Set to replace the Nissan 370Z, speculation on the Nissan Z concept shows a promising future
Nissan reportedly has big plans for the upcoming Tokyo Auto Show – including the debut of the brand new Nissan Z Concept model, which aims to ultimately replace the extremely popular Nissan 370Z sometime in the future.
The Nissan Z is said to be available with three different powertrain options, a 3.0-liter V6 engine that gets 300 horsepower, a twin-turbocharged 3.0-liter V6 engine that gets 400 horsepower, and a hybrid combination, adding an electric motor to the 400-horsepower engine.
Though the Nissan Z that will be on display is said to be just a concept, rumor has it that a production model will follow its reveal in the next few years. It’s safe to assume that the production version of the Nissan Z will be quite similar to the concept that will be on display in Tokyo.
If you’re interested in checking out the Nissan Z concept in person, the time for booking plane tickets is now.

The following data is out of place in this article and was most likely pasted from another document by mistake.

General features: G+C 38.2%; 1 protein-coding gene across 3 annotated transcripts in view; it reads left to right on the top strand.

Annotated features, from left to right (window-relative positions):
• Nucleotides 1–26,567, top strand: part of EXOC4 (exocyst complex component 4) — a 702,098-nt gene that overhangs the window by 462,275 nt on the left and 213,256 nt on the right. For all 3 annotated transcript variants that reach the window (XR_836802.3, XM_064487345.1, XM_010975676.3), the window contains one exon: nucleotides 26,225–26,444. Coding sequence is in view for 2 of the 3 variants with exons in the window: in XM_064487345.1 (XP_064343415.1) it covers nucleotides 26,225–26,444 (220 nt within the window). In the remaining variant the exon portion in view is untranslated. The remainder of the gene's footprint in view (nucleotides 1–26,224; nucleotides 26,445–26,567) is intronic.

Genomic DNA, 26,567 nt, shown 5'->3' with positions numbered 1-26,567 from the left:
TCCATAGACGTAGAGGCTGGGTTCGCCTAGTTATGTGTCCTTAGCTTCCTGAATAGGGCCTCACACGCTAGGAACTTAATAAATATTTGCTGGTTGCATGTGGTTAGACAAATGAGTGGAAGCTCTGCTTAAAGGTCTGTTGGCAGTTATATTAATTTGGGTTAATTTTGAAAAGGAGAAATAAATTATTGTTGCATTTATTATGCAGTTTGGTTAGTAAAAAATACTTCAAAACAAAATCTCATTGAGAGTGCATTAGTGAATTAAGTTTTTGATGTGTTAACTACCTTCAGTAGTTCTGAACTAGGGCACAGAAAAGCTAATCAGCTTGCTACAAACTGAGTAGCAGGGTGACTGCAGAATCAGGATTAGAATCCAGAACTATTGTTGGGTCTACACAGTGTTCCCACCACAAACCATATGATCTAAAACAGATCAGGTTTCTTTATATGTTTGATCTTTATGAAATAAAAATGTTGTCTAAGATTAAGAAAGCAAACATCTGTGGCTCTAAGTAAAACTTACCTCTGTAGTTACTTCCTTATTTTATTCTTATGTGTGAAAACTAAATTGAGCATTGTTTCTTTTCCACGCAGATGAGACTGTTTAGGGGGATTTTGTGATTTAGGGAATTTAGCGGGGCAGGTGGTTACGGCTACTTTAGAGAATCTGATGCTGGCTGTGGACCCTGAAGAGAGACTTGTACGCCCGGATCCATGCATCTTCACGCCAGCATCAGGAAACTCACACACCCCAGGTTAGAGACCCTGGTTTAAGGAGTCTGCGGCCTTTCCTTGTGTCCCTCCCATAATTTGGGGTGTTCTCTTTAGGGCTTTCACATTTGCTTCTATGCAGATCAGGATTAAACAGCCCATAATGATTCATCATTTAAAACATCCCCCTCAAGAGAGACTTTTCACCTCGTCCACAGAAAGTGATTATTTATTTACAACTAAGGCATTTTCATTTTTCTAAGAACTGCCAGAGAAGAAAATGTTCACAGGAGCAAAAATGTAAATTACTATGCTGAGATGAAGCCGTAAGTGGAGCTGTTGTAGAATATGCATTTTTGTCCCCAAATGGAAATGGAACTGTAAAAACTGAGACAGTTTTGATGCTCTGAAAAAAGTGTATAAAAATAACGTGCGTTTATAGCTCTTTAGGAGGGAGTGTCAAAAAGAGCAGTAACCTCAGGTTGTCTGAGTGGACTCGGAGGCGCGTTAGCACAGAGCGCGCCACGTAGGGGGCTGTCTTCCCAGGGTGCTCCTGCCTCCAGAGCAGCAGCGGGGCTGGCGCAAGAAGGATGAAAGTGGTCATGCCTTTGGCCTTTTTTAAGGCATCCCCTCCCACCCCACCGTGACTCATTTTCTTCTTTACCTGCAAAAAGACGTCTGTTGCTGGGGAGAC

We don’t know much else about the Nissan Z today, but of course, we will be keeping you up to date in the future. To learn more about what Nissan has in stock currently or to take a Nissan model out on a test drive, contact us any time at Lewis Nissan.
After a long awaited hiatus, the Nissan Z returns. This time with a whole new attitude and design. Are you ready? Because here we go!!
Renault’s purchase of Nissan came with a promise from Carlos Goshen claiming he would build the Nissan Z… He delivered on that promise. In August of 2001 Nissan introduced the Z Concept at the North American International Auto Show. It was bright orange, catching the eye of everyone with it’s squat, long hood, that was a result of a Nissan design studio battle. Shortly after the Nissan Z Concept would go into production, with a targeted base price of only $30,000.